During the 4-month period December 2014 - March 2015, patients requiring surgical debridement of snakebite were enrolled prospectively. No new protocols were put in place for the purpose of the study, and study information represented standard patient management. A sample of necrotic tissue was taken from each patient and sent for bacteriological analysis. Pathogens isolated and antibiotic susceptibilities were recorded. In vitro culture of debrided tissue was done using blood agar and MacConkey agar culture media, and susceptibility testing was performed using the disc-diffusion method as per standard National Health Laboratory Service protocols.

Other data obtained to determine morbidity included anatomical location of debridement, extent of debridement, need for re-debridement, method of wound closure, skin graft take, length of hospital stay and objective functional impairment. Each patient, or the caregiver if the victim was a child, was questioned on the type of snake they had been bitten by. Age and sex of victims were recorded.

Patients were included in the analysis of overall treatment but excluded from microbiological analysis if the wound had broken down spontaneously or had been informally debrided elsewhere, specimens had been lost or incorrectly processed, or the debridement had been done for skin necrosis only without any evidence of infection.

Data from each patient were recorded on an individual data collection pro forma. Data were then inserted into an Excel spreadsheet, version 15.27 (Microsoft, USA), for analysis.

Ethics approval was obtained from the Biomedical Research Ethics Committee of the University of Kwa-Zulu Natal. (ref. no. BE006/15).

 

Results

Description of the sample

A total of 164 patients were admitted with snakebite wounds during the study period, 57 (34.8%) of whom required surgical debridement. Fifteen patients were not included in the final microbiological analysis for the following reasons: (i) the wound had broken down spontaneously or been informally debrided elsewhere (n=5 patients); (ii) tissue specimens had been lost (n=6); (iii) tissue specimens had been incorrectly processed (n=2); and (iv) debridement had been done for skin necrosis without any evidence of infection, and microbiological analysis confirmed no bacterial growth (n=2).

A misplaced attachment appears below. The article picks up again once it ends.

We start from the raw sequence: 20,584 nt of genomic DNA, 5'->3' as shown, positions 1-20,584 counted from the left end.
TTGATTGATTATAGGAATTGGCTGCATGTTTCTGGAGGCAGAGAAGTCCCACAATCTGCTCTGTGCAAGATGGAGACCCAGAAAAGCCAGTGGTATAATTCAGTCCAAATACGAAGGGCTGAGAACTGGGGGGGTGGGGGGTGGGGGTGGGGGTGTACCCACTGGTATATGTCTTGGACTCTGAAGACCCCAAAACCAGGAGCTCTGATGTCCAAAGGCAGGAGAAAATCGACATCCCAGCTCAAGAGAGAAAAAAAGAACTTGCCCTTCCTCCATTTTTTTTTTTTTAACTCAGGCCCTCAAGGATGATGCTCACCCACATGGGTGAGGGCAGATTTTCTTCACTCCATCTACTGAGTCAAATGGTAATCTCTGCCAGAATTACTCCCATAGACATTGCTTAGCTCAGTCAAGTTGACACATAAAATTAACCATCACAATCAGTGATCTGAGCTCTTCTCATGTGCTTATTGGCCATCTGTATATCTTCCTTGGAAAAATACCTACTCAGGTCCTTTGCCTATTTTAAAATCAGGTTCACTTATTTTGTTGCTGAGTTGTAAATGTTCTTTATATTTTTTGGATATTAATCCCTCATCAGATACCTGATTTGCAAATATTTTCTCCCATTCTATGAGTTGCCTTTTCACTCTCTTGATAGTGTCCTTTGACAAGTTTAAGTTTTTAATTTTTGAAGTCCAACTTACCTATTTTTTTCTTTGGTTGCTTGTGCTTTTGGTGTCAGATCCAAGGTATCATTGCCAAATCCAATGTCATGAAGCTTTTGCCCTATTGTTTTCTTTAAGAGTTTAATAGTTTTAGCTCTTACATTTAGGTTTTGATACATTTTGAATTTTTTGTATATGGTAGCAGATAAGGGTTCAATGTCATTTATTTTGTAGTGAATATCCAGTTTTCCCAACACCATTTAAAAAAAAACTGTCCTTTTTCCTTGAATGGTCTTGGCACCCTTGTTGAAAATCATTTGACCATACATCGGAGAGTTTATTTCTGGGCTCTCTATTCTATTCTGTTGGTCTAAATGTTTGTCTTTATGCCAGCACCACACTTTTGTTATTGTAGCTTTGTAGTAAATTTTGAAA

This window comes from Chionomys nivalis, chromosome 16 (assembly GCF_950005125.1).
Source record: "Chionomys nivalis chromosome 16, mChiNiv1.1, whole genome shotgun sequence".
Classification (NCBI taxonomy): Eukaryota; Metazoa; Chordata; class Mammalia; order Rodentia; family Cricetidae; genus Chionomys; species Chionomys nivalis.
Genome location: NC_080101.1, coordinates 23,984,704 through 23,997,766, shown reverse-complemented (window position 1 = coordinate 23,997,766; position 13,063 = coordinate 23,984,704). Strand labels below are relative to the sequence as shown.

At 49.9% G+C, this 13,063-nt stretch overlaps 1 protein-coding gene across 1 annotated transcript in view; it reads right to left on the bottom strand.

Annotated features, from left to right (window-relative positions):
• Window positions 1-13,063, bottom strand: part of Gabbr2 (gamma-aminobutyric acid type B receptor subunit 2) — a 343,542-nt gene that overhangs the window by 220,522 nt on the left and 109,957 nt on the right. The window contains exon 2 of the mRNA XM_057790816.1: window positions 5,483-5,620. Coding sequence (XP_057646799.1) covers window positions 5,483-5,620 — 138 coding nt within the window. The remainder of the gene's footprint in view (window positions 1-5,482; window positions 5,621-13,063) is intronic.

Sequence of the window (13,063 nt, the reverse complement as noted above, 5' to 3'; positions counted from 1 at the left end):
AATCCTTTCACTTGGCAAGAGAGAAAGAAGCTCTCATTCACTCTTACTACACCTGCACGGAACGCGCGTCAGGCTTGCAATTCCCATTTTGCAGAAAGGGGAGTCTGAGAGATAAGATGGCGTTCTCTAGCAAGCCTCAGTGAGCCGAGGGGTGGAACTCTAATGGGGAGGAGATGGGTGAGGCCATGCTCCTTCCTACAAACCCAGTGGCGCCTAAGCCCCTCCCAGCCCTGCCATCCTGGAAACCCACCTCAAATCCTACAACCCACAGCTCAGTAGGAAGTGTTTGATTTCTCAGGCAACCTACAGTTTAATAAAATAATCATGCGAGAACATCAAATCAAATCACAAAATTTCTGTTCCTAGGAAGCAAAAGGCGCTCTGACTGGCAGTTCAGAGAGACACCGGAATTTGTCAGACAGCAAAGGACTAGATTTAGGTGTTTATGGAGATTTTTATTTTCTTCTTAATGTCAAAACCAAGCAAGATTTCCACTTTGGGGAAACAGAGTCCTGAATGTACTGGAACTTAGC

Thirty-three patients (57.9%) were referred from rural district hospitals, either acutely (n=19, 57.6%) or as non-urgent cases referred to the department of surgery with wound complications after spending time at a peripheral hospital (n=14, 42.4%). Those with delayed referral spent a mean of 8.85 days (range 3 - 20) at the peripheral hospital prior to referral.

In 28 cases (49.1%), patients or their caregivers claimed to have identified the snake with confidence. Of the 28 positively identified snakes, 26 (92.9%) were Mozambique spitting cobras (Naja mossam-bica), or 'M'fezi'.

The most frequent victims of snakebite were found to be children, particularly those aged <10 years. Most of the victims in this study were aged <10 years (57.8%), and 73.7% were aged <15 years (Fig. 1).

 

 

The majority of the bites occurred at night, 33/55 (60.0%) between 22h00 and 08h00 and 17/55 (30.8%) in the evening between 18h00 and 22h00. Five bites (9.1%) occurred in the daylight hours of 08h00 - 18h00. Most of the victims (86.0%) were bitten while sleeping.

Microbiological analysis

Of the 42 cases included in the final microbiological analysis, 76.2% (n=32) showed single growth, 19.0% (n=8) grew two organisms, and in two cases (4.8%) there was no growth. Eight different types of organisms were cultured, five of them more than once.